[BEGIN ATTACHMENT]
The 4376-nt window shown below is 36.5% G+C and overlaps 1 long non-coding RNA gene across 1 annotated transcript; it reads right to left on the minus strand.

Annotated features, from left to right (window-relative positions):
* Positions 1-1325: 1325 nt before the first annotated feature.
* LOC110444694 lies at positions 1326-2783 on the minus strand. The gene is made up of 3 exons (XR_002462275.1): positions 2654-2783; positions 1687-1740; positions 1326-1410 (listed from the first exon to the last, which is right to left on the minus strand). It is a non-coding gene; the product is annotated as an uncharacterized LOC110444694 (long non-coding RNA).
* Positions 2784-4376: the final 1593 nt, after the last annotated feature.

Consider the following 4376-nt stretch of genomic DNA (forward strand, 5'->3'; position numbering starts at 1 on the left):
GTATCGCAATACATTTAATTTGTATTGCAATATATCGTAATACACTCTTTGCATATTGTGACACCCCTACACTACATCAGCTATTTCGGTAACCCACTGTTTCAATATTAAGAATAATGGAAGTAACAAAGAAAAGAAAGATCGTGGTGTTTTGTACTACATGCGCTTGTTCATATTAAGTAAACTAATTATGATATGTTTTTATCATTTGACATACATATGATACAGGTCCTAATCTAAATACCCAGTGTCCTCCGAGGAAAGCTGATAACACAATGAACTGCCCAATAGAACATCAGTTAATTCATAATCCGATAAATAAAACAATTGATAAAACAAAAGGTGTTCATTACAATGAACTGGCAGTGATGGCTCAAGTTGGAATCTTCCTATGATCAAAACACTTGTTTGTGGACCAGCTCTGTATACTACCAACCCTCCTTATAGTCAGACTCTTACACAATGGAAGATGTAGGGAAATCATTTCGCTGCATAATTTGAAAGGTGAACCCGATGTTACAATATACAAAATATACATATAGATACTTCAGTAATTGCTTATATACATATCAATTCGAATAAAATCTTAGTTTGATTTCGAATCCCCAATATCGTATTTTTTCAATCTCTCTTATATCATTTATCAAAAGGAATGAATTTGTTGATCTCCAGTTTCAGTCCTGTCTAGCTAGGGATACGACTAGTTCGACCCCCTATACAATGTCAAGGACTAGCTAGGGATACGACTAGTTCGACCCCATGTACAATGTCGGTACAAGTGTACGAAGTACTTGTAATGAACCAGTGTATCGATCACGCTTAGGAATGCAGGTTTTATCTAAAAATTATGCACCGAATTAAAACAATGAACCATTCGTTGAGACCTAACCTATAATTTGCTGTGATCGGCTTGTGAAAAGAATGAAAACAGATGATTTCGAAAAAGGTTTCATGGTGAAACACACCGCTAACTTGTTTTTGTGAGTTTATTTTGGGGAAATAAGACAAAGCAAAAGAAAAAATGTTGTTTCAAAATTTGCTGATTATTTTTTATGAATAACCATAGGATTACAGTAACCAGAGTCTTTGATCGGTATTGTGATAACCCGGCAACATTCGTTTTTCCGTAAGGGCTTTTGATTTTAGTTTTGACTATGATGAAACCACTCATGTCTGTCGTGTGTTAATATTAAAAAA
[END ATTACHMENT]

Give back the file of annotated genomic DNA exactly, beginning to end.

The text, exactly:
The 4376-nt window shown below is 36.5% G+C and overlaps 1 long non-coding RNA gene across 1 annotated transcript; it reads right to left on the minus strand.

Annotated features, from left to right (window-relative positions):
* Positions 1-1325: 1325 nt before the first annotated feature.
* LOC110444694 lies at positions 1326-2783 on the minus strand. The gene is made up of 3 exons (XR_002462275.1): positions 2654-2783; positions 1687-1740; positions 1326-1410 (listed from the first exon to the last, which is right to left on the minus strand). It is a non-coding gene; the product is annotated as an uncharacterized LOC110444694 (long non-coding RNA).
* Positions 2784-4376: the final 1593 nt, after the last annotated feature.

Consider the following 4376-nt stretch of genomic DNA (forward strand, 5'->3'; position numbering starts at 1 on the left):
GTATCGCAATACATTTAATTTGTATTGCAATATATCGTAATACACTCTTTGCATATTGTGACACCCCTACACTACATCAGCTATTTCGGTAACCCACTGTTTCAATATTAAGAATAATGGAAGTAACAAAGAAAAGAAAGATCGTGGTGTTTTGTACTACATGCGCTTGTTCATATTAAGTAAACTAATTATGATATGTTTTTATCATTTGACATACATATGATACAGGTCCTAATCTAAATACCCAGTGTCCTCCGAGGAAAGCTGATAACACAATGAACTGCCCAATAGAACATCAGTTAATTCATAATCCGATAAATAAAACAATTGATAAAACAAAAGGTGTTCATTACAATGAACTGGCAGTGATGGCTCAAGTTGGAATCTTCCTATGATCAAAACACTTGTTTGTGGACCAGCTCTGTATACTACCAACCCTCCTTATAGTCAGACTCTTACACAATGGAAGATGTAGGGAAATCATTTCGCTGCATAATTTGAAAGGTGAACCCGATGTTACAATATACAAAATATACATATAGATACTTCAGTAATTGCTTATATACATATCAATTCGAATAAAATCTTAGTTTGATTTCGAATCCCCAATATCGTATTTTTTCAATCTCTCTTATATCATTTATCAAAAGGAATGAATTTGTTGATCTCCAGTTTCAGTCCTGTCTAGCTAGGGATACGACTAGTTCGACCCCCTATACAATGTCAAGGACTAGCTAGGGATACGACTAGTTCGACCCCATGTACAATGTCGGTACAAGTGTACGAAGTACTTGTAATGAACCAGTGTATCGATCACGCTTAGGAATGCAGGTTTTATCTAAAAATTATGCACCGAATTAAAACAATGAACCATTCGTTGAGACCTAACCTATAATTTGCTGTGATCGGCTTGTGAAAAGAATGAAAACAGATGATTTCGAAAAAGGTTTCATGGTGAAACACACCGCTAACTTGTTTTTGTGAGTTTATTTTGGGGAAATAAGACAAAGCAAAAGAAAAAATGTTGTTTCAAAATTTGCTGATTATTTTTTATGAATAACCATAGGATTACAGTAACCAGAGTCTTTGATCGGTATTGTGATAACCCGGCAACATTCGTTTTTCCGTAAGGGCTTTTGATTTTAGTTTTGACTATGATGAAACCACTCATGTCTGTCGTGTGTTAATATTAAAAAA